Controversial hacker, troller, and Internet prankster Andrew Auernheimer has been sentenced to 41 months in jail and ordered to pay a $73,000 fine to AT&T for connecting to an unsecured database and collecting a list of the company’s iPad subscribers.
Just moments before sentencing, Auernheimer (also known as Weev), was cuffed by court officers in a struggle over his tablet and phone. Auernheimer, who was not permitted to use computers with keyboards, was asked to surrender his devices, but tried to hand them to his lawyer.
“It looks like Andew got slammed into a desk by federal agents while trying to hand his phone to his lawyer after the court asked for his phone,” his publicist told me via email.
Auernheimer is, by all accounts, a controversial figure, which became abundantly clear in a Reddit AMA (ask me anything) conducted yesterday.
He’s a founder of GNAA (Gay N*iggers Association of America), a group that probably has no actual gay or black members and seems, much as many other online trolling groups, to be devoted to causing as much online damage and destruction as possible. He’s also a member of Goatse Security, a grey-hat organization that focuses on finding and exploiting computer and website vulnerabilities. And he has done things online that most of us would consider morally reprehensible and ugly, if not precisely illegal, such as taking a leading role in the massive online harassment that caused usability expert Kathy Sierra to abandon the Internet.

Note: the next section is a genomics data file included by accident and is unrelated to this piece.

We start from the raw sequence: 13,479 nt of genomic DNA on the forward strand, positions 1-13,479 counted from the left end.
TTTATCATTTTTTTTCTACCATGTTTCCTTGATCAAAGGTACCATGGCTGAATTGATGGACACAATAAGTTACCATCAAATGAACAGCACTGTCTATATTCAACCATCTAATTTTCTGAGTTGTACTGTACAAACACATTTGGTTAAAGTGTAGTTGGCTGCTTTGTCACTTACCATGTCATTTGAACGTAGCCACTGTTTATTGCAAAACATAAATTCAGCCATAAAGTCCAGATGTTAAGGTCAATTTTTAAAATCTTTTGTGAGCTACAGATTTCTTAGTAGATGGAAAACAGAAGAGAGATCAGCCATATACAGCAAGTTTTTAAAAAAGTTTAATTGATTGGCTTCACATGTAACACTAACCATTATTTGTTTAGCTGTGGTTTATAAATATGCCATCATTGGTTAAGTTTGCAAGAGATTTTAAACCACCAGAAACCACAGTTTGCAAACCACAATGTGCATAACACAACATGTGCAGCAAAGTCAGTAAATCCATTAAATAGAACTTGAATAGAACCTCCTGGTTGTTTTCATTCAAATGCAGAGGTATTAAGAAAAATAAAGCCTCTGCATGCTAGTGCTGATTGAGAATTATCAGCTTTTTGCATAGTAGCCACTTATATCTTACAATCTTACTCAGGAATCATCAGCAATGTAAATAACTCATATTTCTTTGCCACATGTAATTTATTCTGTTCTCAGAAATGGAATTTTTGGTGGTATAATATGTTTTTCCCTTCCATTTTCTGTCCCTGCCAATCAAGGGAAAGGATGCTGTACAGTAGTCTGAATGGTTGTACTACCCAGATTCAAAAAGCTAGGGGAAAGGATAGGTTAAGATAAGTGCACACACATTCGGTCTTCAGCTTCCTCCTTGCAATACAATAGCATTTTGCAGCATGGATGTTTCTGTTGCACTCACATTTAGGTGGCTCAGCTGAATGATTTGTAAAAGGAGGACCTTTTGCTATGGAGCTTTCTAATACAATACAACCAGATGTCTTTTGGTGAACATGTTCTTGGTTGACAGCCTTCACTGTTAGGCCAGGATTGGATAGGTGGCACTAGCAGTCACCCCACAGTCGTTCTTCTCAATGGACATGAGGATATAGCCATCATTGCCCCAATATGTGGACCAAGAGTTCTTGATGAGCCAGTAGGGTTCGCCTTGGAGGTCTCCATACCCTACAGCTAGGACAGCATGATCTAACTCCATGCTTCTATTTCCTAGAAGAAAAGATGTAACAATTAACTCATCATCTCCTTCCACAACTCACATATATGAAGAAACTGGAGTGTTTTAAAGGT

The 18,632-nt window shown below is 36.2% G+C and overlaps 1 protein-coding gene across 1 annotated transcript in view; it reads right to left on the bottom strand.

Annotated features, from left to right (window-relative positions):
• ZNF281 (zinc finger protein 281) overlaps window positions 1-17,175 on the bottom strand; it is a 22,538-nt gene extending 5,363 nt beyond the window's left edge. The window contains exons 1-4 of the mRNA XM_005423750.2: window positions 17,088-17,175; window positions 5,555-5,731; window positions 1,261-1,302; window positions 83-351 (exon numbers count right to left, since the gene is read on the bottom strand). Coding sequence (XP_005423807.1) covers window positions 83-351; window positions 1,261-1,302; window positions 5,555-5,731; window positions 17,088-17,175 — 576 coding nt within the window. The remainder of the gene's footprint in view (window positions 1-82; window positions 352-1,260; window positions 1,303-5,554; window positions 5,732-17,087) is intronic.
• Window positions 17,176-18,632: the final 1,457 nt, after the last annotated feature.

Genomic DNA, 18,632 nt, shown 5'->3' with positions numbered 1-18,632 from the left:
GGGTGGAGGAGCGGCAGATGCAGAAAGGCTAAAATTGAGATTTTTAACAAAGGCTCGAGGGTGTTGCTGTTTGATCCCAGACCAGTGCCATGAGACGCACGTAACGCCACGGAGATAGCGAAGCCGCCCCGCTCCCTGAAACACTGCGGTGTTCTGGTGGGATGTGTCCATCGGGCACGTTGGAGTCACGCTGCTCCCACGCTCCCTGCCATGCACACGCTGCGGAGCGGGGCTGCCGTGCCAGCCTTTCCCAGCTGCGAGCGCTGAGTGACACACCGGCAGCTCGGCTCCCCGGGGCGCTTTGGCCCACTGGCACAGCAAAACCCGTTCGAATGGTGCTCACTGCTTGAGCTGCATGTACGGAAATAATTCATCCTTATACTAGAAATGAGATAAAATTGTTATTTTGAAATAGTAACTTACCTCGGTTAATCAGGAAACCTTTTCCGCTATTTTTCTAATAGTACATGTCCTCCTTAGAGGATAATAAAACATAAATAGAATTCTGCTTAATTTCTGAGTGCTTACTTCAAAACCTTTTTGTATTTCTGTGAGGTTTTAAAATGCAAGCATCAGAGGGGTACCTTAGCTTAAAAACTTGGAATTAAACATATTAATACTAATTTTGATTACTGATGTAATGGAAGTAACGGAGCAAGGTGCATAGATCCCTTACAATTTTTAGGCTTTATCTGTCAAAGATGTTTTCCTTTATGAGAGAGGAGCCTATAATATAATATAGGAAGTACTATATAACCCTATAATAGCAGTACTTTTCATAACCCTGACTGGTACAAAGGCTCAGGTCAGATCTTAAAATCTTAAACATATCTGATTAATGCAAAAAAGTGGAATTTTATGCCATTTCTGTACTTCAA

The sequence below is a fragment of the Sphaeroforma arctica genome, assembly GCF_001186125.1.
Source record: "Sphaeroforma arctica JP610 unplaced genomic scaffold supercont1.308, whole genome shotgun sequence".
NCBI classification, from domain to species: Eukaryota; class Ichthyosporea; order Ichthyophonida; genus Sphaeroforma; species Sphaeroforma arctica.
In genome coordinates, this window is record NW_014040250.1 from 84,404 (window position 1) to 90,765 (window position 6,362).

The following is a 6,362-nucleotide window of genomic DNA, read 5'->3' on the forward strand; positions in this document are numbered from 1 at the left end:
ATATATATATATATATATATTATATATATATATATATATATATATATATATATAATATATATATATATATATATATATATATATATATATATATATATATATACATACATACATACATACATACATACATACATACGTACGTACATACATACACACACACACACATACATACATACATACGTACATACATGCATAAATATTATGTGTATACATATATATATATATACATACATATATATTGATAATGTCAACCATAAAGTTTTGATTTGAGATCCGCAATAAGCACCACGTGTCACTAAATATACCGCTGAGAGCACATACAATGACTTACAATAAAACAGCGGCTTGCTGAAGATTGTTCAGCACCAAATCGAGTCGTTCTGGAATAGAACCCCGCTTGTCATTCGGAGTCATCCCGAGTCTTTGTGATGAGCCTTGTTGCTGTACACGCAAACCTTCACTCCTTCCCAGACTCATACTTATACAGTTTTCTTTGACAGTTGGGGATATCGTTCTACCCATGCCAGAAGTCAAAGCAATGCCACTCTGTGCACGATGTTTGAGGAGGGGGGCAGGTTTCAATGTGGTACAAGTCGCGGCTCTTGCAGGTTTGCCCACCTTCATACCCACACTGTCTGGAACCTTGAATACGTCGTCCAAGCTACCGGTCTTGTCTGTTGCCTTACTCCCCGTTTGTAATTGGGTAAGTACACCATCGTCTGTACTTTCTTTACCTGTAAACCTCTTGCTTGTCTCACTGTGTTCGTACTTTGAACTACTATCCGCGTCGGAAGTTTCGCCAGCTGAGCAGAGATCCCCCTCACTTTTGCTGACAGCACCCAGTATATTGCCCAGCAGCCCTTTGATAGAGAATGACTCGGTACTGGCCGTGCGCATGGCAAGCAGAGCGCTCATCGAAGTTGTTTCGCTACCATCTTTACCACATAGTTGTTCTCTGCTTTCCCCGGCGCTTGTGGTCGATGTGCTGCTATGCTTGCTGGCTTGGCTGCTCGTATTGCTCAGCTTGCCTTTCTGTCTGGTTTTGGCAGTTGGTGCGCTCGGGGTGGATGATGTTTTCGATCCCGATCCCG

But the specific charges that he was convicted of and has now been sentenced for seem tame by comparison. Essentially, he queried a public server with exactly the same kind of request your browser sent to the servers that run this website, aggregated the results, and sent them to a news agency, Gawker.
The charges were based on the same law that federal prosecutors used against Matthew Keys, Aaron Swartz, and Stephen Watt: the Computer Fraud and Abuse Act, which opponents have decried as vague and Swartz’s lawyers have said was misused by federal prosecutors to overly-aggressively pursue Swartz, who ended up committing suicide.
Auernheimer knows he is not exactly a lovable figure.
“I’m a nutjob from Arkansas,” he told me yesterday. “That’s any sane person’s perspective.”
But the question today is whether his exact actions in the AT&T case were illegal. And if they were, how many other actions of ordinary Americans are now being criminalized?
Auernheimer told me yesterday that he already plans to appeal the sentence, and the EFF is helping with the appeal.
photo credit: Funky64 (www.lucarossato.com) via photopin cc